Designing an interesting StarShip takes some practice. Here are some design principles to keep in mind when building your vessel.
- Multiple Pathways: Always have multiple pathways to each Inspection Point. This will minimize bottlenecks, encouraging bots to take different routes.
- Cornered Forever: Never put an Inspection Point in the corner of two guardrails. When a robot occupies an Inspection Point placed in a corner, you cannot force them out. They may become cornered forever (intentionally, or not), and the game will come to a frustrating stop.
- Breathing Room: Avoid the temptation of making pathways too difficult to navigate. Robot movement is already restricted given the random allocation of program chips, and the contension with other robots. Use some open hull space to help acheive balance between player strategy and luck.
- Over Engineering: It is not necessary to use every element type on every StarShip. Some ships are capable of operating at Warp-3, and some are not. Some ships have launch bays, some do not. Pick a theme and go with it.
- Airlock Safeguards: When a bot dies, it returns to the airlock with two hits of damage. Be sure to have safeguards (e.g., guardrails) around the airlock to grant damaged bots safe passage away from the airlock. You also want to prevent airlock stalking, where bad bots hangout around the airlock looking for trouble.
- Arena Airlocks: Arena games are not any fun when it’s too easy for to robos to camp on the airlock and remain virtual. Put some obstacles in place to minimize this. One technique is to have tractor beams lead away from the airlock in all directions.
- Line of Fire: There should not be a direct line of fire from one Inspection Point to another. Offset the Inspection Points or add guardrails in between. This will tend to keep the lead bot from getting too far ahead of the pack.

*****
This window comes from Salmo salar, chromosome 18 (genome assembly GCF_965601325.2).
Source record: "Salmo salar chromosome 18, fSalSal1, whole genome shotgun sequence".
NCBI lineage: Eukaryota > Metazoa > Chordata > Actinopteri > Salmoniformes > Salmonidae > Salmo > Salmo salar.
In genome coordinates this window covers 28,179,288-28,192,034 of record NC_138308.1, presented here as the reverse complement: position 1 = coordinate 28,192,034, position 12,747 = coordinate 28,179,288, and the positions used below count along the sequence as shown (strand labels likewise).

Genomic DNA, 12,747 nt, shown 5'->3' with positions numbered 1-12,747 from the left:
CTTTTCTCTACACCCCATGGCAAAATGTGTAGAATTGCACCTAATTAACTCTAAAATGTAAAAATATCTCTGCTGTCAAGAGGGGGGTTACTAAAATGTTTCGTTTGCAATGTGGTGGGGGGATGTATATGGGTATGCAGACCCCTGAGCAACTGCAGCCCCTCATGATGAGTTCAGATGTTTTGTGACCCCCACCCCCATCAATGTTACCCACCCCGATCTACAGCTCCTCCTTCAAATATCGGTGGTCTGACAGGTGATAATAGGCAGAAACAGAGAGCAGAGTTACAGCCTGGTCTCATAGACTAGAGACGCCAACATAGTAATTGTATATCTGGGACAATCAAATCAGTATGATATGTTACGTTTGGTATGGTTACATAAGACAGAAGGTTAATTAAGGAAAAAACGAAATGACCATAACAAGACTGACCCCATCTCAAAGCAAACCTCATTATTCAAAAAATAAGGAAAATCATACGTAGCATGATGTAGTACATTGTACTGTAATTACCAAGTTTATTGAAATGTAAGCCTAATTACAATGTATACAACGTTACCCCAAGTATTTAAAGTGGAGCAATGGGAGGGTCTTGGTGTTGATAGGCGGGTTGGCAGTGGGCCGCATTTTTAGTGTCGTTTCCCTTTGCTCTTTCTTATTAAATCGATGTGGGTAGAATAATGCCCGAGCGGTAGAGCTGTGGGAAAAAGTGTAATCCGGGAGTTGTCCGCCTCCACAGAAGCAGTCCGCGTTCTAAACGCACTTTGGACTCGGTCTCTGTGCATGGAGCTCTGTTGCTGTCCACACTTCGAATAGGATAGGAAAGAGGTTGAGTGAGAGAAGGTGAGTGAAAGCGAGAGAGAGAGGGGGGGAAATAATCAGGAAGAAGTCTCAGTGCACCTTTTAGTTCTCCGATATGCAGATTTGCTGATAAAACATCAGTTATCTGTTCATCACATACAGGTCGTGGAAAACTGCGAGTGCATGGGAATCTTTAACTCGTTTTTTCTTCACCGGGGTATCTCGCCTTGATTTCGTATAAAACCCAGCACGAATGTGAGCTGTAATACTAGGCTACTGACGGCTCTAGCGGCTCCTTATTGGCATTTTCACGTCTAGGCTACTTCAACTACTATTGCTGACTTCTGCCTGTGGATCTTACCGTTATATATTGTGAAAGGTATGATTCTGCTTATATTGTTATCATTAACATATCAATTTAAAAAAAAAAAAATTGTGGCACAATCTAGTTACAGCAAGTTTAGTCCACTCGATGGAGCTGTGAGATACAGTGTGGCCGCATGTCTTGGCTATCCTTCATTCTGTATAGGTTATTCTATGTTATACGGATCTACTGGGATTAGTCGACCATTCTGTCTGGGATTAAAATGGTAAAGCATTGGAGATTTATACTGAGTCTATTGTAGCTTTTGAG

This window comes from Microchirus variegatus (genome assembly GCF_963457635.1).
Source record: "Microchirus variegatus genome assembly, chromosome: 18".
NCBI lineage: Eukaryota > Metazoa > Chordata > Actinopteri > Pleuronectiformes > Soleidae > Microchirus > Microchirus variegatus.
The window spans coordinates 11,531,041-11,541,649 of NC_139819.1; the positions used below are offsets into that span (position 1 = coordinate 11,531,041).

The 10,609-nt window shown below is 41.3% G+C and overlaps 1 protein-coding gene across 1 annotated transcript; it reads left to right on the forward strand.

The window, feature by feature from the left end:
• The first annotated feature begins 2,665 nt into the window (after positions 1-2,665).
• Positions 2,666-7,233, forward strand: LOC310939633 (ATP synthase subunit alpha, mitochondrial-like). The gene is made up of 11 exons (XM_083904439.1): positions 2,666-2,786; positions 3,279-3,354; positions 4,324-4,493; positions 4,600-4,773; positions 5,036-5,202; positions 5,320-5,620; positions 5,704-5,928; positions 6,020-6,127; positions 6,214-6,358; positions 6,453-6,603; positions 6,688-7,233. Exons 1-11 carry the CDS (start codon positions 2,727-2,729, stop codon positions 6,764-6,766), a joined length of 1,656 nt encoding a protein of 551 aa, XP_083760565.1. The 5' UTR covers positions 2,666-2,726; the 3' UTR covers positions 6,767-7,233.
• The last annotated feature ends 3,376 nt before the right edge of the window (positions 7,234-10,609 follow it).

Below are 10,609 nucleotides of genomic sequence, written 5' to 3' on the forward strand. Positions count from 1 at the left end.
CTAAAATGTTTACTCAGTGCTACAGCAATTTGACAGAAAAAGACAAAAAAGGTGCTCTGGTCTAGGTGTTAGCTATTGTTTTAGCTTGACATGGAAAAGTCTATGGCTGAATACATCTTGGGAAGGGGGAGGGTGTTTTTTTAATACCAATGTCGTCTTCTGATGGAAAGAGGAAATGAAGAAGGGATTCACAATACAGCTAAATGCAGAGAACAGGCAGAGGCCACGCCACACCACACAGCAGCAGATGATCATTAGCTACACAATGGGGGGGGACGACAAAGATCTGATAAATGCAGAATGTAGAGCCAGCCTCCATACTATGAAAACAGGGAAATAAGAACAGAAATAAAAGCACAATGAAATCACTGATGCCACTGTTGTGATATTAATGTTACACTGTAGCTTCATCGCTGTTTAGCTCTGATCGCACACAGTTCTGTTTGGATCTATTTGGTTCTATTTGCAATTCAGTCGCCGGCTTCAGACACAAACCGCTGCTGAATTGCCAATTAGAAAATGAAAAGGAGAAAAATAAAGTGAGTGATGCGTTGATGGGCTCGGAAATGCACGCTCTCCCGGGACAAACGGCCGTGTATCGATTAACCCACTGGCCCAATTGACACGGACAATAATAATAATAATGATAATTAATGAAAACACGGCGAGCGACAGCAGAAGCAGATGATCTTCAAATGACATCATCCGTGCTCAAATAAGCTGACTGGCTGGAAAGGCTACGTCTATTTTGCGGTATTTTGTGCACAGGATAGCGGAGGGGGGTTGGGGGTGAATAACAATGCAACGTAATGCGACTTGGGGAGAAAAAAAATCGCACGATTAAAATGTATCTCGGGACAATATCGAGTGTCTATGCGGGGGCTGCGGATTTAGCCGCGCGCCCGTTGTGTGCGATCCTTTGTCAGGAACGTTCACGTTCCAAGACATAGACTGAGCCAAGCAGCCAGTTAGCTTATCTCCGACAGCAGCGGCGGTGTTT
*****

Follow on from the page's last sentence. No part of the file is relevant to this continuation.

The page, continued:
- Scanner Distribution: Scanners start from Robo Repair Depots. Allow for good scanner distribution with smart Repair Depot placement.
- Size Matters: The larger the ship, the harder it is to keep the terrain interesting. Since these games tend to take more time to complete, the terrain design is important. A repetitive pattern on a large StarShip makes for a mentally boring game.
- Transporter Overload: The transporter network is randomized at the start of each game. The more transporters that a StarShip has, the harder it is for bots to discover and remember the network’s topology. For this reason, if you have too many transporters on a ship, robots will avoid using them.
- Transporter Exits: Always have one or more exits around a transporter. If a bot is beamed to a transporter, and it cannot safely step off of it, it will be forever stuck.
- Orientation: When designing a rectangular ship, consider making it taller than it is wide. This will make the ship more mouse and browser friendly, by minimizing horizontal scrolling during game play.
- Point Machines: Do not build StarShips with the intention of racking-up quick points. Such ships will be escorted to the nearest asteroid belt at Warp-3.
Recon Class Design Principles
In addition to the principles above, Recon Class StarShips have other design factors to consider.
- Power Crystal Accessibility: A Recon StarShip must allow the movement of the Power Crystal from any point to both airlocks.
- Edge Inward: Provide some means of moving the Power Crystal away from the edges and corners. This is typically done with docking arms or tractor beams.
- Guarded Corners: Right-angled guardrails will trap the power crystal. Consider using sliderails instead.
- Balance & Symmetry: On a Recon Class StarShip, both squads should be able to get to the crystal at the same time. A guaranteed way to accomplish this goal is to make the design symmetrical. But it’s possible to achieve balance without being strictly symmetrical.
- Airlock Alignment: If the two airlocks are in the same line of sight, then it should not be possible to play only forward move cards and land on the other airlock. The airlock placement either needs to be reconsidered, or obsticles are required between them.
- Crystal Grappler Tunnels: Avoid putting crystal grapplers in long corridors. Members of both squads will just end up on either side of the crystal, pushing it back and forth.
- Multiple Pathways: As an extension of the existing Multiple Pathways principle, Recon StarShips should provide several routes between the airlocks and the crystal grapplers to both allow the squad tactical choices and distribute the action over more than one part of the StarShip.